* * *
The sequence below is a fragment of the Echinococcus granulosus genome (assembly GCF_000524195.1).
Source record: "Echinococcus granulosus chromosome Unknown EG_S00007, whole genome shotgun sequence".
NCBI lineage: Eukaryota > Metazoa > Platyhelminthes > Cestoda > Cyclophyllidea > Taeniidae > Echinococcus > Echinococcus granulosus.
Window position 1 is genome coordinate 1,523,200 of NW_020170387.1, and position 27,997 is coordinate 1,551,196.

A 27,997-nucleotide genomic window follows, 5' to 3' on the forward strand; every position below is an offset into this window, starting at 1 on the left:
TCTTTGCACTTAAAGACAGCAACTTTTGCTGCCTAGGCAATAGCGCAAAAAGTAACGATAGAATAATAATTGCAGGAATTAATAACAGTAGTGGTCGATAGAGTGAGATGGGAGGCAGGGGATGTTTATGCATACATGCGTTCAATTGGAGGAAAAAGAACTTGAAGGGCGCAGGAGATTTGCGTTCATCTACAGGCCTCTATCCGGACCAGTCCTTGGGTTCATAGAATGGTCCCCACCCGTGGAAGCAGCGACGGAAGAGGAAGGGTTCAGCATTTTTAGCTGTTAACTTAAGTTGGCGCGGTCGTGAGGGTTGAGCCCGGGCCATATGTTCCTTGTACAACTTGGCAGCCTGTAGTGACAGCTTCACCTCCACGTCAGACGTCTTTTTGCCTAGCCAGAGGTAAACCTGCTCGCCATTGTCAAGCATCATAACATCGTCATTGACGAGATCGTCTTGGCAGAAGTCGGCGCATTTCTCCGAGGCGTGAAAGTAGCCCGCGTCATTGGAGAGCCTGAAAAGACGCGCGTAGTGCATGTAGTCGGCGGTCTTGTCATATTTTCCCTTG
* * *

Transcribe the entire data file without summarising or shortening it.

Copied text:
The sequence below is a fragment of the Echinococcus granulosus genome (assembly GCF_000524195.1).
Source record: "Echinococcus granulosus chromosome Unknown EG_S00007, whole genome shotgun sequence".
NCBI lineage: Eukaryota > Metazoa > Platyhelminthes > Cestoda > Cyclophyllidea > Taeniidae > Echinococcus > Echinococcus granulosus.
Window position 1 is genome coordinate 1,523,200 of NW_020170387.1, and position 27,997 is coordinate 1,551,196.

A 27,997-nucleotide genomic window follows, 5' to 3' on the forward strand; every position below is an offset into this window, starting at 1 on the left:
TCTTTGCACTTAAAGACAGCAACTTTTGCTGCCTAGGCAATAGCGCAAAAAGTAACGATAGAATAATAATTGCAGGAATTAATAACAGTAGTGGTCGATAGAGTGAGATGGGAGGCAGGGGATGTTTATGCATACATGCGTTCAATTGGAGGAAAAAGAACTTGAAGGGCGCAGGAGATTTGCGTTCATCTACAGGCCTCTATCCGGACCAGTCCTTGGGTTCATAGAATGGTCCCCACCCGTGGAAGCAGCGACGGAAGAGGAAGGGTTCAGCATTTTTAGCTGTTAACTTAAGTTGGCGCGGTCGTGAGGGTTGAGCCCGGGCCATATGTTCCTTGTACAACTTGGCAGCCTGTAGTGACAGCTTCACCTCCACGTCAGACGTCTTTTTGCCTAGCCAGAGGTAAACCTGCTCGCCATTGTCAAGCATCATAACATCGTCATTGACGAGATCGTCTTGGCAGAAGTCGGCGCATTTCTCCGAGGCGTGAAAGTAGCCCGCGTCATTGGAGAGCCTGAAAAGACGCGCGTAGTGCATGTAGTCGGCGGTCTTGTCATATTTTCCCTTG